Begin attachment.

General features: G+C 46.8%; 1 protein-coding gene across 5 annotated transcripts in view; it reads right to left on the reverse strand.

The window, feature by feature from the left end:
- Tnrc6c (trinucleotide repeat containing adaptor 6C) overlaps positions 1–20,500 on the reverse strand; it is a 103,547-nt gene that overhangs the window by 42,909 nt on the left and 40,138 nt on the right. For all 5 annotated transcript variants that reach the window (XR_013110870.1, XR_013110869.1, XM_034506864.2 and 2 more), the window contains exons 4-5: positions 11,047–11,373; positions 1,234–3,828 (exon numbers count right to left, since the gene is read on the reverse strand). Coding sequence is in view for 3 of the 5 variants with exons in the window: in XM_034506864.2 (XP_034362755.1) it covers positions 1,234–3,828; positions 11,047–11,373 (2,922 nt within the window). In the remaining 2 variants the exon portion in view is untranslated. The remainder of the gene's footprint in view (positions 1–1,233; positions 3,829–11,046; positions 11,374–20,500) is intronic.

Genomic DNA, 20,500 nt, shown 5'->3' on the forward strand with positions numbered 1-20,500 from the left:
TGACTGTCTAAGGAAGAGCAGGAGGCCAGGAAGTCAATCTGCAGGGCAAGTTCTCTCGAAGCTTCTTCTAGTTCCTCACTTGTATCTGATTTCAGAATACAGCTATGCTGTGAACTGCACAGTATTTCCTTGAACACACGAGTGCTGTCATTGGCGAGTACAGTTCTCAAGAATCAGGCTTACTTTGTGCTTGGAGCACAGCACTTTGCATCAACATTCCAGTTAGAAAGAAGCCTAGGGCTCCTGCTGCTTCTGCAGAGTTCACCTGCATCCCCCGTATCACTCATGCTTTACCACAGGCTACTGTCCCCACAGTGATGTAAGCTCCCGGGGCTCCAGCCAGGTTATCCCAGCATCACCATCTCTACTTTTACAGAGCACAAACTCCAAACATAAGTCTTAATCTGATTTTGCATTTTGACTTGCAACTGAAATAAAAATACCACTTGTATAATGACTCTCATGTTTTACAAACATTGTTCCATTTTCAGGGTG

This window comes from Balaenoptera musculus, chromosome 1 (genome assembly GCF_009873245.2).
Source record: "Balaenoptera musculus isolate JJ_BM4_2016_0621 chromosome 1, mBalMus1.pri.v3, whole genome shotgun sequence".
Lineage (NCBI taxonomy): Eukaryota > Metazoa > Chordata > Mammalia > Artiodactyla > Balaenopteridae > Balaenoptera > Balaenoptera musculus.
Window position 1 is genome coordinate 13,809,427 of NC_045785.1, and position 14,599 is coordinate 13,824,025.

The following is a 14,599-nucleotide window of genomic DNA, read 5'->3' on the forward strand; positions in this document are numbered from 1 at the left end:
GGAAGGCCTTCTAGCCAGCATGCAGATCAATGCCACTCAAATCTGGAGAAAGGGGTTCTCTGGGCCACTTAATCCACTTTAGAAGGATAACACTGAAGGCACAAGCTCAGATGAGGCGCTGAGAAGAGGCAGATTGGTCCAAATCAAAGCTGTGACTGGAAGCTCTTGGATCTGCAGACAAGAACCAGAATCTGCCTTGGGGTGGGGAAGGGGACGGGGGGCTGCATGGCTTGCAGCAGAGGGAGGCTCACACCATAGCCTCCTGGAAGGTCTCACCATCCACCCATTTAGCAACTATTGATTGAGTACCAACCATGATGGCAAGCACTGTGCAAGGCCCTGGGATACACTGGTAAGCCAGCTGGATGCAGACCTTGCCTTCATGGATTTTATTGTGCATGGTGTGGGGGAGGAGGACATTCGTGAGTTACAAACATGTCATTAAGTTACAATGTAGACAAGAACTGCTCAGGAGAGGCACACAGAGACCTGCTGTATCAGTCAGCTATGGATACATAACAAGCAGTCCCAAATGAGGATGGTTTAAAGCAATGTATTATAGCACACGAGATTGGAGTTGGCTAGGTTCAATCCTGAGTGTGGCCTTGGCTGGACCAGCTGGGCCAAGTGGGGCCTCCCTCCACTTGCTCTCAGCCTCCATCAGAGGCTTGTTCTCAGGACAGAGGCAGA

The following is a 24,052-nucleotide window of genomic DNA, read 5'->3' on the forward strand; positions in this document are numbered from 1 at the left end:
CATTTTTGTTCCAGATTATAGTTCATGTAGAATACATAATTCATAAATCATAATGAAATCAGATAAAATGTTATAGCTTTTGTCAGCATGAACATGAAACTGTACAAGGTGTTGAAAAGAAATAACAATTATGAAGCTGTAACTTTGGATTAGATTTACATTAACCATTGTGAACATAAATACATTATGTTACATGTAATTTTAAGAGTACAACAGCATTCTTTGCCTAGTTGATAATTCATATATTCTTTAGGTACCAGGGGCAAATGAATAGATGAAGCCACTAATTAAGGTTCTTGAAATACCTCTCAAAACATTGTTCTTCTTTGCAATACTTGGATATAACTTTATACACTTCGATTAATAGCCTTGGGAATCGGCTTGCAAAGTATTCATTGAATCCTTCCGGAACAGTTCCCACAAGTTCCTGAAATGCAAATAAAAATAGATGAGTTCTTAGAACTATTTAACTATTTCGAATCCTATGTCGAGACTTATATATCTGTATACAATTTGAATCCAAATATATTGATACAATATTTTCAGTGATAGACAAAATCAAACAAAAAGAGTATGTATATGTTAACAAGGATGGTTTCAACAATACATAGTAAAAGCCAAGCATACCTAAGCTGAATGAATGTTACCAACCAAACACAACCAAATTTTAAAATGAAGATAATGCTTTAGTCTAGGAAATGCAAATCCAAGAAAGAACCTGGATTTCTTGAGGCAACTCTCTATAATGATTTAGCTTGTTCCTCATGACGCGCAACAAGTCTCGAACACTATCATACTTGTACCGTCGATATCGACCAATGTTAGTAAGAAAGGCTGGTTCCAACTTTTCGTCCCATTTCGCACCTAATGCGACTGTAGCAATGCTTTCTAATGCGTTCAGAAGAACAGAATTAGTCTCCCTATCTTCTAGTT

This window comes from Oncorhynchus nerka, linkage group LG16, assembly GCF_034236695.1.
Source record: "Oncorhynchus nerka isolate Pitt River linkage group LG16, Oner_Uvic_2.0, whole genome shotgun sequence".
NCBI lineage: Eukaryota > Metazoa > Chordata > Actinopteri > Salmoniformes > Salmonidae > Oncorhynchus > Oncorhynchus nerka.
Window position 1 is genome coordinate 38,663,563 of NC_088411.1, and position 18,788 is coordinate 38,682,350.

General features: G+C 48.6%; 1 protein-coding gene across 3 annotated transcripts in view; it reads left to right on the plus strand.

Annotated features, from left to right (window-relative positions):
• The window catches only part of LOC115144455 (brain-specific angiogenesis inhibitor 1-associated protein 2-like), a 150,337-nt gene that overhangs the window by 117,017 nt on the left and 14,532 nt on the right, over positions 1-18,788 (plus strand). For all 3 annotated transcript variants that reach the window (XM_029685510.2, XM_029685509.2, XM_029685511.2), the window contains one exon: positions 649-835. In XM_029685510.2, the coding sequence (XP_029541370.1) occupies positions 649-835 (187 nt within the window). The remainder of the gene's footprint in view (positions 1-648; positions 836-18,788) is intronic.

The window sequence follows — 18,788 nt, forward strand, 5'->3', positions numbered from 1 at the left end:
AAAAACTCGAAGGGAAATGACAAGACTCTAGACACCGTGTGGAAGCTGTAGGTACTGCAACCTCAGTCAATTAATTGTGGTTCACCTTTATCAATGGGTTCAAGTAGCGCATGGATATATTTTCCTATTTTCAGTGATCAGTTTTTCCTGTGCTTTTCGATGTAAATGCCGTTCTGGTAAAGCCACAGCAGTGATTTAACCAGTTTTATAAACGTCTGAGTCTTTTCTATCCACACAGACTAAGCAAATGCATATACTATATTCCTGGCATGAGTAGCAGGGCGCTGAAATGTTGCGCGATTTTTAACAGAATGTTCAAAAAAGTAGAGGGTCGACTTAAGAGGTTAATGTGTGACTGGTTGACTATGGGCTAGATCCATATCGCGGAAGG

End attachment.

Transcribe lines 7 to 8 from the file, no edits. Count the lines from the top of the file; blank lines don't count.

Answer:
Source record: "Balaenoptera musculus isolate JJ_BM4_2016_0621 chromosome 1, mBalMus1.pri.v3, whole genome shotgun sequence".
Lineage (NCBI taxonomy): Eukaryota > Metazoa > Chordata > Mammalia > Artiodactyla > Balaenopteridae > Balaenoptera > Balaenoptera musculus.